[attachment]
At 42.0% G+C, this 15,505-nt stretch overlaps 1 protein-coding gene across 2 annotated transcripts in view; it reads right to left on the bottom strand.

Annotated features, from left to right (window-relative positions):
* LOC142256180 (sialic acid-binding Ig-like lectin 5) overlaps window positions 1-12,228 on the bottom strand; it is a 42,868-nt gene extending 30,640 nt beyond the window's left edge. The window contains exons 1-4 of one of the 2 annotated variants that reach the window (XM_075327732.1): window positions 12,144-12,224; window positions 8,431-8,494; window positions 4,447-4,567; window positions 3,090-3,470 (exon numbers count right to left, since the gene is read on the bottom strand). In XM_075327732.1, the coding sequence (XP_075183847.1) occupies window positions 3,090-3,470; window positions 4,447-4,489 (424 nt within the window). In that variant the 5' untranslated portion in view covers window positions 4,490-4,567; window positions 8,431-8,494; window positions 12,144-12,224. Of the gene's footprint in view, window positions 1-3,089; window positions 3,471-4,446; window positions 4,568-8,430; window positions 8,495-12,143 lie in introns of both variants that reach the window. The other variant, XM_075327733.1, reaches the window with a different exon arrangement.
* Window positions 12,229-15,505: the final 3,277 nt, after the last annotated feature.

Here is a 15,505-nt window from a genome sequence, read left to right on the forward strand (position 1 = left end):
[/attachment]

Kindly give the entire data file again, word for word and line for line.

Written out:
At 42.0% G+C, this 15,505-nt stretch overlaps 1 protein-coding gene across 2 annotated transcripts in view; it reads right to left on the bottom strand.

Annotated features, from left to right (window-relative positions):
* LOC142256180 (sialic acid-binding Ig-like lectin 5) overlaps window positions 1-12,228 on the bottom strand; it is a 42,868-nt gene extending 30,640 nt beyond the window's left edge. The window contains exons 1-4 of one of the 2 annotated variants that reach the window (XM_075327732.1): window positions 12,144-12,224; window positions 8,431-8,494; window positions 4,447-4,567; window positions 3,090-3,470 (exon numbers count right to left, since the gene is read on the bottom strand). In XM_075327732.1, the coding sequence (XP_075183847.1) occupies window positions 3,090-3,470; window positions 4,447-4,489 (424 nt within the window). In that variant the 5' untranslated portion in view covers window positions 4,490-4,567; window positions 8,431-8,494; window positions 12,144-12,224. Of the gene's footprint in view, window positions 1-3,089; window positions 3,471-4,446; window positions 4,568-8,430; window positions 8,495-12,143 lie in introns of both variants that reach the window. The other variant, XM_075327733.1, reaches the window with a different exon arrangement.
* Window positions 12,229-15,505: the final 3,277 nt, after the last annotated feature.

Here is a 15,505-nt window from a genome sequence, read left to right on the forward strand (position 1 = left end):